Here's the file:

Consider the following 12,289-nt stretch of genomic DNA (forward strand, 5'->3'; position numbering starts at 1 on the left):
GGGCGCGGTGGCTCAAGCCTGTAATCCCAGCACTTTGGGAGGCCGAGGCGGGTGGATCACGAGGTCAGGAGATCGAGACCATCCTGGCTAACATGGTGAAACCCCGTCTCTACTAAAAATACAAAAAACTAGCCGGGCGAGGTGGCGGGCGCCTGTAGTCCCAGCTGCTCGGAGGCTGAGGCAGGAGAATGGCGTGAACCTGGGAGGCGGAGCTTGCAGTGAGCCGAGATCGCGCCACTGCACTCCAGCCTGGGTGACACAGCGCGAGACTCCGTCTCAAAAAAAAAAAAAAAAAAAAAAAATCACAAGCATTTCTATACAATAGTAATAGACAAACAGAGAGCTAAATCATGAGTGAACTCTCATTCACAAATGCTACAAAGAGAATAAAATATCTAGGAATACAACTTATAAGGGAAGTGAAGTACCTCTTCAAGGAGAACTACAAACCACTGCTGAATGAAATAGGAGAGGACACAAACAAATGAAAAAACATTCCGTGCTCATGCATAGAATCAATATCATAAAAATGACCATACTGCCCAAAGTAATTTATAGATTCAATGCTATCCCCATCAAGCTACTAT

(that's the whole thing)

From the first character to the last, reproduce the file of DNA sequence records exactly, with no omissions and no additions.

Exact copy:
Consider the following 12,289-nt stretch of genomic DNA (forward strand, 5'->3'; position numbering starts at 1 on the left):
GGGCGCGGTGGCTCAAGCCTGTAATCCCAGCACTTTGGGAGGCCGAGGCGGGTGGATCACGAGGTCAGGAGATCGAGACCATCCTGGCTAACATGGTGAAACCCCGTCTCTACTAAAAATACAAAAAACTAGCCGGGCGAGGTGGCGGGCGCCTGTAGTCCCAGCTGCTCGGAGGCTGAGGCAGGAGAATGGCGTGAACCTGGGAGGCGGAGCTTGCAGTGAGCCGAGATCGCGCCACTGCACTCCAGCCTGGGTGACACAGCGCGAGACTCCGTCTCAAAAAAAAAAAAAAAAAAAAAAAATCACAAGCATTTCTATACAATAGTAATAGACAAACAGAGAGCTAAATCATGAGTGAACTCTCATTCACAAATGCTACAAAGAGAATAAAATATCTAGGAATACAACTTATAAGGGAAGTGAAGTACCTCTTCAAGGAGAACTACAAACCACTGCTGAATGAAATAGGAGAGGACACAAACAAATGAAAAAACATTCCGTGCTCATGCATAGAATCAATATCATAAAAATGACCATACTGCCCAAAGTAATTTATAGATTCAATGCTATCCCCATCAAGCTACTAT